Most pet owners line the bottom of the cage with a substrate or bedding. Tortoises require this substance for digging. As a substrate, use cypress bark, orchid bark, or sphagnum moss, which also helps retain moisture. Paper can also be used and is simple to clean. Every one to two weeks, replace the substrate to prevent mold and excessive bacterial growth.


Red-footed tortoises are omnivores in the wild. They consume a wider variety of foods than most other tortoises. Their primary diet consists primarily of fruits and vegetables.

60 percent dark leafy greens and grasses, 15 percent vegetables, 15 percent fruit, and 10 percent tortoise pellets or animal protein constitute a balanced diet for red-footed tortoises. Feed them the amount of food they can consume within 15 to 30 minutes, or estimate the amount of food to offer based on the size of the shell. Feed them each morning at roughly the same time each day.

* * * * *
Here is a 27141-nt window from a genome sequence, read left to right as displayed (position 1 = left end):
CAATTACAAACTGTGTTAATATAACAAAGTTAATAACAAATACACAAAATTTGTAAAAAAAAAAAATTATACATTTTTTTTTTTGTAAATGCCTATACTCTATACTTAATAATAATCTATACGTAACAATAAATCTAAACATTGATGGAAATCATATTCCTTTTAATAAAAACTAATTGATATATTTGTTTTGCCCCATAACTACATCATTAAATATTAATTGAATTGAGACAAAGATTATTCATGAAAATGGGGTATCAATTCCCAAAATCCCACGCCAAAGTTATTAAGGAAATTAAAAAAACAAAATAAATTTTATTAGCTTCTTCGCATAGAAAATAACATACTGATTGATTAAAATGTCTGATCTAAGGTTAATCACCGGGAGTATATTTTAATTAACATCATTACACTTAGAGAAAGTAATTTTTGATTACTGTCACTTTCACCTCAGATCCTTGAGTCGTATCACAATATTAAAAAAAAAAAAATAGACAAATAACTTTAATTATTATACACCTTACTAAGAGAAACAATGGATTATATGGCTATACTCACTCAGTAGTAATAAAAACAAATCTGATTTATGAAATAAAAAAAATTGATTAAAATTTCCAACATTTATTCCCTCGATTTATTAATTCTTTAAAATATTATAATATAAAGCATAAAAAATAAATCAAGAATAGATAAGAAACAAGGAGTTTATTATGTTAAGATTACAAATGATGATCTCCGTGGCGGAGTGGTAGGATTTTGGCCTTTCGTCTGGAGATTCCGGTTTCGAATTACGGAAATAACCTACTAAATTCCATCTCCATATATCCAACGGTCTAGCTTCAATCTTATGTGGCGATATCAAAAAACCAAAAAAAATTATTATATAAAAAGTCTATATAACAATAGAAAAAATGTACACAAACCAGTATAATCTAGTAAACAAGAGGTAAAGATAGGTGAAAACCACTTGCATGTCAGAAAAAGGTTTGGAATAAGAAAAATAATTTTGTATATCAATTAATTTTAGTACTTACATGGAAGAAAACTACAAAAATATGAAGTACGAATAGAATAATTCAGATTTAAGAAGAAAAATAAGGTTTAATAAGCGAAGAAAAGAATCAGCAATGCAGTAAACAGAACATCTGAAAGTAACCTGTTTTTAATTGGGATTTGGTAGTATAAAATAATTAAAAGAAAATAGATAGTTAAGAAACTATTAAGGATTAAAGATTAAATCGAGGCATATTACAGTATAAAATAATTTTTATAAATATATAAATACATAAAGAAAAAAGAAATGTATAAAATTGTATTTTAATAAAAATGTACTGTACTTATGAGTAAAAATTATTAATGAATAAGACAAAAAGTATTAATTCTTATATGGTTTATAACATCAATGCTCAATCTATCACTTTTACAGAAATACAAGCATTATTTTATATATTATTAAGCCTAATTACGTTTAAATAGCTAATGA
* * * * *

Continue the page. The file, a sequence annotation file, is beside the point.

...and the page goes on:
Dandelion greens, endive, mustard greens, and escarole are the best dark, leafy greens for red-footed tortoises. Avoid feeding large quantities of kale, spinach, and broccoli; these vegetables may be offered, but only in minute quantities.

Red-footed tortoises are more tolerant of fruit than the majority of other tortoise species. Carrots, parsnips, sweet potatoes, papaya, figs, and hard melons are among the vegetables and fruits that should be fed regularly. Once every two weeks, they can consume approximately 1 ounce of animal protein in the form of moistened low-fat cat food or lean meat. Three times per week, add calcium and vitamin D3 supplements to their diet. You can also feed tortoise pellets containing added vitamins and minerals.

Refill its water dish with fresh, filtered water daily.